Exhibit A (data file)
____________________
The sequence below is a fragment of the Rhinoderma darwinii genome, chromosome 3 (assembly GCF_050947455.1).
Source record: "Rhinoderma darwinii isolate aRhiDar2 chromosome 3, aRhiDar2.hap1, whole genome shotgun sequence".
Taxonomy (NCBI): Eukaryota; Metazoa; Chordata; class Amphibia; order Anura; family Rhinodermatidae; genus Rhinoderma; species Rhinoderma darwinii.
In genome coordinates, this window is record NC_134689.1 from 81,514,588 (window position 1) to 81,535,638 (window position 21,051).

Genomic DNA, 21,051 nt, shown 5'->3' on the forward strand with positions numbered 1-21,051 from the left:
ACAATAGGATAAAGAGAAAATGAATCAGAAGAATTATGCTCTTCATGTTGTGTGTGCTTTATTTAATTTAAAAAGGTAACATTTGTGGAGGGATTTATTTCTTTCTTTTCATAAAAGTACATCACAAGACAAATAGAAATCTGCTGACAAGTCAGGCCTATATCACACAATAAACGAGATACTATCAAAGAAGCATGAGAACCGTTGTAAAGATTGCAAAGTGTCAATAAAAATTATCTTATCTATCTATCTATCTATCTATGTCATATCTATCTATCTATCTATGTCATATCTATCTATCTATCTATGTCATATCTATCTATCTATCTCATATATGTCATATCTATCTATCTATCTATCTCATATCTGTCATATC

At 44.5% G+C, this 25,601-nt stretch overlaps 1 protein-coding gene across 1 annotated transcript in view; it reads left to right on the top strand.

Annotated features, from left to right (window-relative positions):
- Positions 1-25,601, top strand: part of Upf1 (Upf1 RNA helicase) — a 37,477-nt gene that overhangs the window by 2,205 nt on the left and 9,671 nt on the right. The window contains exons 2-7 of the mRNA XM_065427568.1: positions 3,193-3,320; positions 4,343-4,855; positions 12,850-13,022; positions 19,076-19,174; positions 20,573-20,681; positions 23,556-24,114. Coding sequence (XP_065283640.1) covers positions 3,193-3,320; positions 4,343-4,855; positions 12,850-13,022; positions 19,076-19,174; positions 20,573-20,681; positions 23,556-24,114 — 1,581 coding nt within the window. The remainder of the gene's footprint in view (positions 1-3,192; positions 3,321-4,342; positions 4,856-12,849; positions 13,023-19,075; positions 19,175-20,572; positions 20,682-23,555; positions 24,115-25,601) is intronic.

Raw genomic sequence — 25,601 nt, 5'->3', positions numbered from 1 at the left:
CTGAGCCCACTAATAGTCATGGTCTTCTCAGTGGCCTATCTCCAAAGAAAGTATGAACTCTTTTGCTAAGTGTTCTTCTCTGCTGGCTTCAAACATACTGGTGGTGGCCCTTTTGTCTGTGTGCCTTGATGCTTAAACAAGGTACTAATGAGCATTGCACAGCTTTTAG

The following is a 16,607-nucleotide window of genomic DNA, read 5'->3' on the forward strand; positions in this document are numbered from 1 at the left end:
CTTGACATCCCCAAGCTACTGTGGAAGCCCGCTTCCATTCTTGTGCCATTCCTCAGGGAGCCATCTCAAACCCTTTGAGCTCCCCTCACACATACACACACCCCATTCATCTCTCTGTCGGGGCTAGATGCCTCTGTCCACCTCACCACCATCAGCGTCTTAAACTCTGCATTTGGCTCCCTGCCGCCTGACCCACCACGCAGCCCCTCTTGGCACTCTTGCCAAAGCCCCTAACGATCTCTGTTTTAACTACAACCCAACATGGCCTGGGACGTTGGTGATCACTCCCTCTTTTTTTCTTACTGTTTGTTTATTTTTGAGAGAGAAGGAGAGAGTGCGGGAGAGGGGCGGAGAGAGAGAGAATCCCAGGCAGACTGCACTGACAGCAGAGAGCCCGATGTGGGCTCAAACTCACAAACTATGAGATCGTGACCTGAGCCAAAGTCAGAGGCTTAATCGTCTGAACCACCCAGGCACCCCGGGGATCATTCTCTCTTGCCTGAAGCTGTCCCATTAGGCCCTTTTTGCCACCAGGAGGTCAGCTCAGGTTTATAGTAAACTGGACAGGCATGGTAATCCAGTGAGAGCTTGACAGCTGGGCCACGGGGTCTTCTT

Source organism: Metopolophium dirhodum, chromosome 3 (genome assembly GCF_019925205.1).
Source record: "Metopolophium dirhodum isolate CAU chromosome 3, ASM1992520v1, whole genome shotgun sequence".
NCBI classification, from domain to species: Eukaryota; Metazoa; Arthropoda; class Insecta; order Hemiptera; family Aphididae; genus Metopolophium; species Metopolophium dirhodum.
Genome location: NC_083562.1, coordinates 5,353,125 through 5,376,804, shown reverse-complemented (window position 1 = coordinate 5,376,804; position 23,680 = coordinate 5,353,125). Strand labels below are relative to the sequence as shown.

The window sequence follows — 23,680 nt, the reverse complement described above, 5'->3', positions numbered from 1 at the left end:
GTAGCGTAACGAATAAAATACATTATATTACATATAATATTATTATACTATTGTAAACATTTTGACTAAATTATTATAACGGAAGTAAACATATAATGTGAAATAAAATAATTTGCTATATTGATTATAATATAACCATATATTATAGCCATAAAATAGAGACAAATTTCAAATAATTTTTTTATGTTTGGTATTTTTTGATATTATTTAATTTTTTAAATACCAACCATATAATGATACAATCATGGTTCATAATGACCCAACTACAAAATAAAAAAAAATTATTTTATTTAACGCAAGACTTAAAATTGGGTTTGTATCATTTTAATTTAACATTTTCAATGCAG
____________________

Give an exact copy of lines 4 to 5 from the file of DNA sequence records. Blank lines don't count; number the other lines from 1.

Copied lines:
In genome coordinates, this window is record NC_134689.1 from 81,514,588 (window position 1) to 81,535,638 (window position 21,051).

Genomic DNA, 21,051 nt, shown 5'->3' on the forward strand with positions numbered 1-21,051 from the left: